Hundreds of community pharmacy open days are being held across the country as part of a week-long awareness campaign.
Ask Your Pharmacist Week, running from 6 to 13 November, aims to increase the awareness of the services community pharmacists offer, with this year’s theme being “Discover your Local Pharmacy”.
A survey, carried out by the National Pharmacy Assocation (NPA), which is coordinating the awareness campaign, revealed that while many people embrace the public health role of pharmacies, some topics are perceived as off-limits.
Although 60% of respondents understood they could ask their local pharmacy for a blood pressure check, a flu jab or help giving up smoking; fewer than half would inquire about how to reduce the risk of a heart attack or stroke and just 24% of respondents thought it acceptable to ask a pharmacist about reducing the risk of cancer, the study showed.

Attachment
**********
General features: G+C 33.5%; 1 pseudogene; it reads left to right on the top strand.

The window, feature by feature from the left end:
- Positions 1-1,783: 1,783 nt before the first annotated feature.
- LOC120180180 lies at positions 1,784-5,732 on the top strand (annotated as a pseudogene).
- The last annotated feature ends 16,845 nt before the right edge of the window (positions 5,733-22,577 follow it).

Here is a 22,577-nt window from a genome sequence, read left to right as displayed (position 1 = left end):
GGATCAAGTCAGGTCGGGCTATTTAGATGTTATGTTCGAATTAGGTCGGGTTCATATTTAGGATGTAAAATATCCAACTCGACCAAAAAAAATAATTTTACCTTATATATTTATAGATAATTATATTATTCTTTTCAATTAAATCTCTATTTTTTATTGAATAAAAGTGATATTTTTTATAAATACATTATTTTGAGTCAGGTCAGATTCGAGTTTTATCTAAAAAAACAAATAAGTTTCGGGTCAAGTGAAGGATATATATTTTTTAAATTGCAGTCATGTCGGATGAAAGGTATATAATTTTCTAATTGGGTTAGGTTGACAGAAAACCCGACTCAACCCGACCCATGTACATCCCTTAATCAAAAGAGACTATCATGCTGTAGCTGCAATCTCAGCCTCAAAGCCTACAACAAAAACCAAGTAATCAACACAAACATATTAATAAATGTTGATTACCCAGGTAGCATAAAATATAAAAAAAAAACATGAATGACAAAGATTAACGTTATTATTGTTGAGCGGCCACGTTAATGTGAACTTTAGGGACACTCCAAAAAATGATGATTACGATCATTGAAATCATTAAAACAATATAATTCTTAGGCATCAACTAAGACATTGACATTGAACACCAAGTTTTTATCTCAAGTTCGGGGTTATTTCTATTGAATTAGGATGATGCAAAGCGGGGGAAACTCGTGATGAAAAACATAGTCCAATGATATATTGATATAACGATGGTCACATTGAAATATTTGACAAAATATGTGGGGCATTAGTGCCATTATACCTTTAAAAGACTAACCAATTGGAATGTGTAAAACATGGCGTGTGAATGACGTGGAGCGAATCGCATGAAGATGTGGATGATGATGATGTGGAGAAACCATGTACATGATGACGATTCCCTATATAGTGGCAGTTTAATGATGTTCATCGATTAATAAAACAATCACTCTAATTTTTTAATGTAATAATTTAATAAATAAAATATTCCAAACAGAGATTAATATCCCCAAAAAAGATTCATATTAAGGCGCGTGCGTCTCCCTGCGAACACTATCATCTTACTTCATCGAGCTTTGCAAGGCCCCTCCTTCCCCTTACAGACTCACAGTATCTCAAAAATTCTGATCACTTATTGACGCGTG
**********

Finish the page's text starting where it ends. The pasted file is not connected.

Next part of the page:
Head of communications at the NPA, Stephen Fishwick, said: “People are starting to understand that pharmacists are highly qualified clinicians. The public is getting accustomed to certain ‘new’ pharmacy services, such as flu vaccinations on the NHS, and they understand that pharmacies have a role in supporting healthier lifestyles. Yet they need to be reassured that nothing is off limits in terms of what you can ask your pharmacist about your medicines, your health or your general wellbeing. We want people to feel that it’s perfectly acceptable to talk with the pharmacy team about cancer, sexual health and many other topics they might have thought were are out of bounds.”
Ask Your Pharmacy week provides a platform for pharmacy public awareness activities across the UK and also serves as a prompt for conversations with customers and stakeholders at a local level about community pharmacy services, he added.
To help pharmacists promote the work they do, the NPA has provided advice on social media, how to download and print resources, and how to invite their local MP to their pharmacy. It has also provides resources on how to promote a consumer facing website and how pharmacists can contact their local press to get involved with promoting services.
For further information visit the NPA’s page www.npa.co.uk/discover